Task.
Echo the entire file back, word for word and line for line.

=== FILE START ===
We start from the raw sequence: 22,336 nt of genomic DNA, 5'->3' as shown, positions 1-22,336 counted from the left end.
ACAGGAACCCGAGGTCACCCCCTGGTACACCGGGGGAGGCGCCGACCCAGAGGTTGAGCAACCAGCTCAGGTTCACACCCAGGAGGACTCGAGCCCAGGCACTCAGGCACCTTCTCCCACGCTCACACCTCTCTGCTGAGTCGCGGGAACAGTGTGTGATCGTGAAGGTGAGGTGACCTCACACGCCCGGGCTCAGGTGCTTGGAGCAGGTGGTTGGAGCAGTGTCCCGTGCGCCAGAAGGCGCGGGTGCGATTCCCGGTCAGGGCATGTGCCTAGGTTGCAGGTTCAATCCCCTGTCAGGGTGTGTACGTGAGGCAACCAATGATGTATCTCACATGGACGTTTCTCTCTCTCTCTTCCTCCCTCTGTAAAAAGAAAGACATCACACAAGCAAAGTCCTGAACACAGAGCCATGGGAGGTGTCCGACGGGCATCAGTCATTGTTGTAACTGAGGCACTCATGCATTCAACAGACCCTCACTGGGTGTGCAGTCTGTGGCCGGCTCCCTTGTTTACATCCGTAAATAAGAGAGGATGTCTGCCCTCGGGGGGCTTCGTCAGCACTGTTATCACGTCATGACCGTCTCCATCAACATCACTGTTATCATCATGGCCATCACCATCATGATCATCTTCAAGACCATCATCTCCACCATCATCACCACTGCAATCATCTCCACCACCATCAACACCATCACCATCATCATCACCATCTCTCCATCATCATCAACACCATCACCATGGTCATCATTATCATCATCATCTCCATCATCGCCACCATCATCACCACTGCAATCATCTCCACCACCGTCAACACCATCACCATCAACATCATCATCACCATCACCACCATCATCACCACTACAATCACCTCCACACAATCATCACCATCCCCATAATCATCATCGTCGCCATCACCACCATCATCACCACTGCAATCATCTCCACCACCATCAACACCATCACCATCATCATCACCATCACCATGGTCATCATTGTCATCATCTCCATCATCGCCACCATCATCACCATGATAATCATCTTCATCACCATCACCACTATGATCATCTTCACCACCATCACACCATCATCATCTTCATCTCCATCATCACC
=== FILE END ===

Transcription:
We start from the raw sequence: 22,336 nt of genomic DNA, 5'->3' as shown, positions 1-22,336 counted from the left end.
ACAGGAACCCGAGGTCACCCCCTGGTACACCGGGGGAGGCGCCGACCCAGAGGTTGAGCAACCAGCTCAGGTTCACACCCAGGAGGACTCGAGCCCAGGCACTCAGGCACCTTCTCCCACGCTCACACCTCTCTGCTGAGTCGCGGGAACAGTGTGTGATCGTGAAGGTGAGGTGACCTCACACGCCCGGGCTCAGGTGCTTGGAGCAGGTGGTTGGAGCAGTGTCCCGTGCGCCAGAAGGCGCGGGTGCGATTCCCGGTCAGGGCATGTGCCTAGGTTGCAGGTTCAATCCCCTGTCAGGGTGTGTACGTGAGGCAACCAATGATGTATCTCACATGGACGTTTCTCTCTCTCTCTTCCTCCCTCTGTAAAAAGAAAGACATCACACAAGCAAAGTCCTGAACACAGAGCCATGGGAGGTGTCCGACGGGCATCAGTCATTGTTGTAACTGAGGCACTCATGCATTCAACAGACCCTCACTGGGTGTGCAGTCTGTGGCCGGCTCCCTTGTTTACATCCGTAAATAAGAGAGGATGTCTGCCCTCGGGGGGCTTCGTCAGCACTGTTATCACGTCATGACCGTCTCCATCAACATCACTGTTATCATCATGGCCATCACCATCATGATCATCTTCAAGACCATCATCTCCACCATCATCACCACTGCAATCATCTCCACCACCATCAACACCATCACCATCATCATCACCATCTCTCCATCATCATCAACACCATCACCATGGTCATCATTATCATCATCATCTCCATCATCGCCACCATCATCACCACTGCAATCATCTCCACCACCGTCAACACCATCACCATCAACATCATCATCACCATCACCACCATCATCACCACTACAATCACCTCCACACAATCATCACCATCCCCATAATCATCATCGTCGCCATCACCACCATCATCACCACTGCAATCATCTCCACCACCATCAACACCATCACCATCATCATCACCATCACCATGGTCATCATTGTCATCATCTCCATCATCGCCACCATCATCACCATGATAATCATCTTCATCACCATCACCACTATGATCATCTTCACCACCATCACACCATCATCATCTTCATCTCCATCATCACC